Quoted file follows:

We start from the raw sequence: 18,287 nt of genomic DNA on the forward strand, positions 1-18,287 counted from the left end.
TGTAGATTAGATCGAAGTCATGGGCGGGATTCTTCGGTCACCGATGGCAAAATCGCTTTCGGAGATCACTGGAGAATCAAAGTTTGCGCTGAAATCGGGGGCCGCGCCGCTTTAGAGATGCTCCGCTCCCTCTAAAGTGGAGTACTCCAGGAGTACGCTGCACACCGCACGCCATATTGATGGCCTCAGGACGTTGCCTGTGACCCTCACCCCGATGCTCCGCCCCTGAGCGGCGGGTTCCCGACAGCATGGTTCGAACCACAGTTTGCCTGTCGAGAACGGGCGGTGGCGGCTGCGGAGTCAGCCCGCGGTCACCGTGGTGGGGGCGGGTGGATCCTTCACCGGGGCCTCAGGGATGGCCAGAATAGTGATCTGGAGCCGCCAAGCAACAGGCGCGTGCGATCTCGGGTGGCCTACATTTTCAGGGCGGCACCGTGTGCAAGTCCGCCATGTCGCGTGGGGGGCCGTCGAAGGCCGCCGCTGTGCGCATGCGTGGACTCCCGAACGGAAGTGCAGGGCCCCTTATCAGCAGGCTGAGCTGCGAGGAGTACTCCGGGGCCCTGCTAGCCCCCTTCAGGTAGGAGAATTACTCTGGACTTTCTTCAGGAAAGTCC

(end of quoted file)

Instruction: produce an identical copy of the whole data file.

We start from the raw sequence: 18,287 nt of genomic DNA on the forward strand, positions 1-18,287 counted from the left end.
TGTAGATTAGATCGAAGTCATGGGCGGGATTCTTCGGTCACCGATGGCAAAATCGCTTTCGGAGATCACTGGAGAATCAAAGTTTGCGCTGAAATCGGGGGCCGCGCCGCTTTAGAGATGCTCCGCTCCCTCTAAAGTGGAGTACTCCAGGAGTACGCTGCACACCGCACGCCATATTGATGGCCTCAGGACGTTGCCTGTGACCCTCACCCCGATGCTCCGCCCCTGAGCGGCGGGTTCCCGACAGCATGGTTCGAACCACAGTTTGCCTGTCGAGAACGGGCGGTGGCGGCTGCGGAGTCAGCCCGCGGTCACCGTGGTGGGGGCGGGTGGATCCTTCACCGGGGCCTCAGGGATGGCCAGAATAGTGATCTGGAGCCGCCAAGCAACAGGCGCGTGCGATCTCGGGTGGCCTACATTTTCAGGGCGGCACCGTGTGCAAGTCCGCCATGTCGCGTGGGGGGCCGTCGAAGGCCGCCGCTGTGCGCATGCGTGGACTCCCGAACGGAAGTGCAGGGCCCCTTATCAGCAGGCTGAGCTGCGAGGAGTACTCCGGGGCCCTGCTAGCCCCCTTCAGGTAGGAGAATTACTCTGGACTTTCTTCAGGAAAGTCC